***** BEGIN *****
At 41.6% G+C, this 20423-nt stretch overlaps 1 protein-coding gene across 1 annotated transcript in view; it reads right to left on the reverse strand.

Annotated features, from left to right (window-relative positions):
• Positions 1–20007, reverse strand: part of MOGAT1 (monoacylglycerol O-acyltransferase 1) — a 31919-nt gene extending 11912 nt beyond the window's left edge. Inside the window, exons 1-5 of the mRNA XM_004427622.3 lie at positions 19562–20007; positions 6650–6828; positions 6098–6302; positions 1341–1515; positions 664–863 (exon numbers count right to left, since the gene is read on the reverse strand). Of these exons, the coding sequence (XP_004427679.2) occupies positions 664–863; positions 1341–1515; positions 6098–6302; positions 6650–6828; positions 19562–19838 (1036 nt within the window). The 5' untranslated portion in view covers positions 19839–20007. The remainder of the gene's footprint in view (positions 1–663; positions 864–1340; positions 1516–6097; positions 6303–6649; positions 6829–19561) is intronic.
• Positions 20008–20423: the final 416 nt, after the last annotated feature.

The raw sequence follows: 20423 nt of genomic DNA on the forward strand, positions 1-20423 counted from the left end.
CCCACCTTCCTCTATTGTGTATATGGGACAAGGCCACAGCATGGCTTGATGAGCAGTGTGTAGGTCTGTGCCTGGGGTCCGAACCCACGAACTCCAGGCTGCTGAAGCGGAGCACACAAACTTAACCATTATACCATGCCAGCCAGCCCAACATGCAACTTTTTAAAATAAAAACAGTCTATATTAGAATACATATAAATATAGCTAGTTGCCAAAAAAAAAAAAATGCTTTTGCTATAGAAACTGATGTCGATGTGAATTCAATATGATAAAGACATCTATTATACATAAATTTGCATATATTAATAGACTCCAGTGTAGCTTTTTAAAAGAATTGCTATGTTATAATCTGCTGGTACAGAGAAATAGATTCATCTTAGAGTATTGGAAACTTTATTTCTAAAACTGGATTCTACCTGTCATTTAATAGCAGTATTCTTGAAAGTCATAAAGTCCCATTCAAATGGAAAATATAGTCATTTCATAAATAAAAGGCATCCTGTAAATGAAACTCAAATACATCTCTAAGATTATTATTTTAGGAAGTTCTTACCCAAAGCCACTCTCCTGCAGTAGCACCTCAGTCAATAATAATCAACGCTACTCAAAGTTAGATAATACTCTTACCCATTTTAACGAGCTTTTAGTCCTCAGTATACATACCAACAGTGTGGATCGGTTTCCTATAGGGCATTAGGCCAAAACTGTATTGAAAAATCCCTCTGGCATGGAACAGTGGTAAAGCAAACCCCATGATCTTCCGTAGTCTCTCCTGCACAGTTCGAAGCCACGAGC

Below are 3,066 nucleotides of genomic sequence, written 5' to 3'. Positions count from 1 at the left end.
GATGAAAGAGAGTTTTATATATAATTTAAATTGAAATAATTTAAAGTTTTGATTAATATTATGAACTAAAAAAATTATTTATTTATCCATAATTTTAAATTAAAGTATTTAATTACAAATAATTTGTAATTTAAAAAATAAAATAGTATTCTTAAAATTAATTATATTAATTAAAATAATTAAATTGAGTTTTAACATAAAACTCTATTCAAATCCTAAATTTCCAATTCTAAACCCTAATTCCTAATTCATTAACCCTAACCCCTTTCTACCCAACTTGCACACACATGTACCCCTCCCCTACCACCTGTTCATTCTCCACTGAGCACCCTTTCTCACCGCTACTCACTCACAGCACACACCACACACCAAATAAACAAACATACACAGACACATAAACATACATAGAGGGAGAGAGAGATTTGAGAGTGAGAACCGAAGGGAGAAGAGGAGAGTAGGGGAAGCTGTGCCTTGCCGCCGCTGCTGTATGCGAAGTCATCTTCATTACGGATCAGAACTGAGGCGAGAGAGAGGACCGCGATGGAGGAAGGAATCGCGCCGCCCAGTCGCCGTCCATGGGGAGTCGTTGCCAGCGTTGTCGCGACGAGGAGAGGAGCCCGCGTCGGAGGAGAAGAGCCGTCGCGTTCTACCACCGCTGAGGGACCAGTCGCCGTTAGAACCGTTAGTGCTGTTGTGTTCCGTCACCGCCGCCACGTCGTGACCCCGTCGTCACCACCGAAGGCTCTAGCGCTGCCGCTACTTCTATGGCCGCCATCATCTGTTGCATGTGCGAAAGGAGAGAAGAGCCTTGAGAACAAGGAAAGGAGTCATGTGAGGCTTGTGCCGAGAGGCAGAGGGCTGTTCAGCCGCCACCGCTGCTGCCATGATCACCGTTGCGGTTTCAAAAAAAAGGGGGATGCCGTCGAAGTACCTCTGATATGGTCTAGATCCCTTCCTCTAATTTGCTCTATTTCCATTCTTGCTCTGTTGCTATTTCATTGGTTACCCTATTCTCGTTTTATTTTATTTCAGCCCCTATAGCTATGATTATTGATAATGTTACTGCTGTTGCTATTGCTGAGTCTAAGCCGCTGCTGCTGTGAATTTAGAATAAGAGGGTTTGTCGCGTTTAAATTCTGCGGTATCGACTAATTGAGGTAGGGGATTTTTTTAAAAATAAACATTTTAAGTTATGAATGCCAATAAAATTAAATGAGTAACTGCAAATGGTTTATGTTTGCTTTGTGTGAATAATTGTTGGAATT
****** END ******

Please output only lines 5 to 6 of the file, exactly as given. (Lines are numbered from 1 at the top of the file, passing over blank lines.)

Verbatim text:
The raw sequence follows: 20423 nt of genomic DNA on the forward strand, positions 1-20423 counted from the left end.
CCCACCTTCCTCTATTGTGTATATGGGACAAGGCCACAGCATGGCTTGATGAGCAGTGTGTAGGTCTGTGCCTGGGGTCCGAACCCACGAACTCCAGGCTGCTGAAGCGGAGCACACAAACTTAACCATTATACCATGCCAGCCAGCCCAACATGCAACTTTTTAAAATAAAAACAGTCTATATTAGAATACATATAAATATAGCTAGTTGCCAAAAAAAAAAAAATGCTTTTGCTATAGAAACTGATGTCGATGTGAATTCAATATGATAAAGACATCTATTATACATAAATTTGCATATATTAATAGACTCCAGTGTAGCTTTTTAAAAGAATTGCTATGTTATAATCTGCTGGTACAGAGAAATAGATTCATCTTAGAGTATTGGAAACTTTATTTCTAAAACTGGATTCTACCTGTCATTTAATAGCAGTATTCTTGAAAGTCATAAAGTCCCATTCAAATGGAAAATATAGTCATTTCATAAATAAAAGGCATCCTGTAAATGAAACTCAAATACATCTCTAAGATTATTATTTTAGGAAGTTCTTACCCAAAGCCACTCTCCTGCAGTAGCACCTCAGTCAATAATAATCAACGCTACTCAAAGTTAGATAATACTCTTACCCATTTTAACGAGCTTTTAGTCCTCAGTATACATACCAACAGTGTGGATCGGTTTCCTATAGGGCATTAGGCCAAAACTGTATTGAAAAATCCCTCTGGCATGGAACAGTGGTAAAGCAAACCCCATGATCTTCCGTAGTCTCTCCTGCACAGTTCGAAGCCACGAGC